Fire Bosses had reported the Macbeth Mine free of gas and safe for the men, and yet the cause of the explosion was blamed on methane gas. Methane gas is colorless, odorless, and flammable. It is formed when plants decay in places where there is little air. It is the primary cause of mine explosions. The Macbeth Mine blew with such force and intensity that no small amount of gas could have caused so much damage.
Macbeth was the third mining town on Rum Creek. It was located about eight miles southeast of the city of Logan. Dehue was the neighboring mining town, and my parents lived there when both disasters took place. Dad often talked about the terrible disasters, and how unsafe he thought the mine was. However, Macbeth went on to produce millions of tons of coal without another major disaster.
During the mining boom in the fifties there were seven or eight mining towns on Rum Creek. All the mines have long since closed. Most of the houses and all of the tipples have been torn down. Still, the ghosts of these once thriving mining towns haunt me.
|Floyd Fields||30||married – 3 children|
|Sam French||23||single – colored|
|R.B. Kimball||38||married – 6 children|
|Fred McCrosky||31||married – colored|
|August Tusek – twin||36||single|
|Jack Tusek – twin||36||married – 3 children|
|James Wiley||34||married – 1 child|
|Gazel Vankovich||49||married – 6 children|
Resources: They Died in the Darkness by Lacy A. Dillon, copyright 1976 in Ravencliff, West Virginia, and the Logan Banner microfilm.
I have discovered many typos of names of the victims when doing research on mine disaster stories. Sometimes, the errors are corrected in later issues of newspapers, but not always. Many times ages and family information are incorrect. Many of the victims were foreign-born with hard to spell names. Even on the death certificates of victims the information is not always correct. So, if you find a name misspelled or an age listed incorrectly please inform me it can be corrected. Dolores Riggs Davis.
Note: When I was putting the Dehue History Book together, I found two 1936 Macbeth disaster pictures, one from the 1937 Macbeth disaster, and one from the Havaco Mine disaster which is located near Welch in McDowell County. The pictures were taken by the now defunct Cleveland Press. Their paper covered all three mining disasters, and it was my good fortune they sold 10 percent of their pictures, and that I came across the man selling them at our local mall in Mentor, Ohio. Information taped to the back of the pictures helped me to identify them. Dolores Riggs Davis.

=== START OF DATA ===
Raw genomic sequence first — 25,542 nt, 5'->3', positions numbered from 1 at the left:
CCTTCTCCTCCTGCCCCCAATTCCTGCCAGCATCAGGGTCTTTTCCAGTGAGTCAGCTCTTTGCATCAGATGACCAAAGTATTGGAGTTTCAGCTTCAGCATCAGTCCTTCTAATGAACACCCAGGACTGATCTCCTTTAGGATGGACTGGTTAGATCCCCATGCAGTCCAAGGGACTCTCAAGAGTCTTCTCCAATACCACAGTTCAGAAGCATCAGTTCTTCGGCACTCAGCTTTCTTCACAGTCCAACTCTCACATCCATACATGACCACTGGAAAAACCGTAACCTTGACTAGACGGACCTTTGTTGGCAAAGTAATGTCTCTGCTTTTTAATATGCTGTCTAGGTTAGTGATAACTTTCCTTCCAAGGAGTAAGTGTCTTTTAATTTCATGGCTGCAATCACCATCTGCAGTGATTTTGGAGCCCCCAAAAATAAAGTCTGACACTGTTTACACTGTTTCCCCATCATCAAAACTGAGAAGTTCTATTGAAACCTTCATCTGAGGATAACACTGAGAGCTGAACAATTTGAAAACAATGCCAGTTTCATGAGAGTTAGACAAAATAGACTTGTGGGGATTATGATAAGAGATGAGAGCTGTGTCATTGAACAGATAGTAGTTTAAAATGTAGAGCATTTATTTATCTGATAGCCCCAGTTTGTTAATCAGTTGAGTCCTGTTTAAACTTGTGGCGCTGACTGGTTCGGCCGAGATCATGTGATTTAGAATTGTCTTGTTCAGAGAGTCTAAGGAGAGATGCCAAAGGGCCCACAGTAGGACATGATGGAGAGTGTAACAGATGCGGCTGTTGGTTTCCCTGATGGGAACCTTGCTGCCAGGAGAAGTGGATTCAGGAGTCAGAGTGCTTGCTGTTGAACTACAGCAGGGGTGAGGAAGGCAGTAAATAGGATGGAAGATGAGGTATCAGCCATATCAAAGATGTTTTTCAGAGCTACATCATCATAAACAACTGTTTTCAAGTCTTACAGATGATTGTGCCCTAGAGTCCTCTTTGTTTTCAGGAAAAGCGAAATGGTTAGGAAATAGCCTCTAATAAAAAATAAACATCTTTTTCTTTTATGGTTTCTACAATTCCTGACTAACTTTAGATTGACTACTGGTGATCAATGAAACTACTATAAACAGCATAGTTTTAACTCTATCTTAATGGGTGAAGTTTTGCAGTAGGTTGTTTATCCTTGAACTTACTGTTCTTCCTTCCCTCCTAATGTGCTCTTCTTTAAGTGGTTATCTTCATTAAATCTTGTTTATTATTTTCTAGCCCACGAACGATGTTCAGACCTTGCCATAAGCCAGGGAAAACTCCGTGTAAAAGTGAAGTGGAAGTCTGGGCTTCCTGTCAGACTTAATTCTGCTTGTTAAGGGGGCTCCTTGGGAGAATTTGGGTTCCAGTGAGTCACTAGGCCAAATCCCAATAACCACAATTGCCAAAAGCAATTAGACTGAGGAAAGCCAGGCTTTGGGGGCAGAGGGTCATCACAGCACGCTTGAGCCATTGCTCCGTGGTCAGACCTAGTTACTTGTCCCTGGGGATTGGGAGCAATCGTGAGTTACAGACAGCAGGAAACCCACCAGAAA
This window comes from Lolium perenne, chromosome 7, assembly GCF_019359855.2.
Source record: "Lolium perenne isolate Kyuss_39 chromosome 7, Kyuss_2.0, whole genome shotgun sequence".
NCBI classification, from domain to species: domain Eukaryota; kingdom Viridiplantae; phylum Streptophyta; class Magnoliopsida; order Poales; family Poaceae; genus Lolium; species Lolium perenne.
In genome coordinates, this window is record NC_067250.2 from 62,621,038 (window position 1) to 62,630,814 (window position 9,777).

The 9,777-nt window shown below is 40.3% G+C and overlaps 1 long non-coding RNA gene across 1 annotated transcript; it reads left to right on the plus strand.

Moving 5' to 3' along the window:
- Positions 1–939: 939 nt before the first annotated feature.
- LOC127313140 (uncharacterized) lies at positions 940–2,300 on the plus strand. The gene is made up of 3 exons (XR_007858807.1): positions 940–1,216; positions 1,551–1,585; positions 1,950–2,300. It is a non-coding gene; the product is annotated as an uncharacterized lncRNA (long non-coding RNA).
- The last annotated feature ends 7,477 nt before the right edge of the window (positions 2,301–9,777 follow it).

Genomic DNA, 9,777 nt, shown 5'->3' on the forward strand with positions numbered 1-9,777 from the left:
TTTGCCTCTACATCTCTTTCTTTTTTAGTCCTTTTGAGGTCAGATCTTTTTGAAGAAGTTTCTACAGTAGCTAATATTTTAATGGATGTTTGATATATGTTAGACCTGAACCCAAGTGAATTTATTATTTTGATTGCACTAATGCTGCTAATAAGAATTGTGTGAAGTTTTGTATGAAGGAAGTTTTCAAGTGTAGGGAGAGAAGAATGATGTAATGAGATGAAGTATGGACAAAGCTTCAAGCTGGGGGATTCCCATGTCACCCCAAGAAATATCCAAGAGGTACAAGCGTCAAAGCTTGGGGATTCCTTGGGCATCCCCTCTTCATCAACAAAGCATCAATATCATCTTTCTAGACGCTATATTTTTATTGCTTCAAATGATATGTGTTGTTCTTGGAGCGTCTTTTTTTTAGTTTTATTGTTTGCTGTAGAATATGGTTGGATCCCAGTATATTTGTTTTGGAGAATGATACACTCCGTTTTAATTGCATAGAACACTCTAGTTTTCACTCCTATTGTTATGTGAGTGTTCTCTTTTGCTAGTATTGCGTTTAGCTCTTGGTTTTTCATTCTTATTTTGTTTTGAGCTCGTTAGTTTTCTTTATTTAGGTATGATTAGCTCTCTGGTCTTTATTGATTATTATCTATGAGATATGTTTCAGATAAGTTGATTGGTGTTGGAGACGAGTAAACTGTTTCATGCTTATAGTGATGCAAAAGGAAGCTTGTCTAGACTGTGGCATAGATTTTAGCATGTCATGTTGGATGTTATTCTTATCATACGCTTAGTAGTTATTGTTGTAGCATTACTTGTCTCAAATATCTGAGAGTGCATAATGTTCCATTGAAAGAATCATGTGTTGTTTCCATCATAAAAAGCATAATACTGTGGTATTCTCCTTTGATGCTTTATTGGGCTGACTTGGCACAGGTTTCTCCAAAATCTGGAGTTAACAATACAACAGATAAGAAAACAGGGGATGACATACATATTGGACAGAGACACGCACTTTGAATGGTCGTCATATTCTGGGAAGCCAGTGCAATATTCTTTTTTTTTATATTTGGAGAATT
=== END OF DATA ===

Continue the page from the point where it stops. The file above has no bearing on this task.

LOVE AND TRAGEDY
On April 16, 1906, Anna Torok sailed out of Harve, France on her way to New York City on the ship L A Bretagne. Anna had left Gyarmat, Hungary at age fourteen to work as a governess. The American family she worked for treated her as their own child, and taught her etiquette and how to speak English. Anna’s brother worked for them as a chauffeur and got her the job.
One day Anna was looking out her window and saw people rushing to witness a street fight. She joined the crowd, and right in the middle of the fight was handsome, Gazel Vankovich. It was her first glimpse of her husband-to-be. Gazel, also from Hungary, had arrived in New York City a year before Anna.
Anna and Gazel were married in New York City on January 28, 1911. Gazel was twenty-three and Anna was nineteen. Gazel moved his wife and son, Steve to Logan County, West Virginia in 1913, and went to work in the mines. They had five other children: Eugene, Irene, Mary Ann, Edgar, and William.
Gazel was forty-nine years old when tragedy stuck, and he lost his life in the Macbeth Mine. He had moved his family to Macbeth in 1931, and had worked for the Macbeth Mine for seven years. His children were age twenty-five to twelve at the time of his death. He never wanted his sons to work in the mines. However, William, who was twelve when his father died did become a miner. Gazel never became a naturalized citizen. Anna took her oath on June 24, 1938.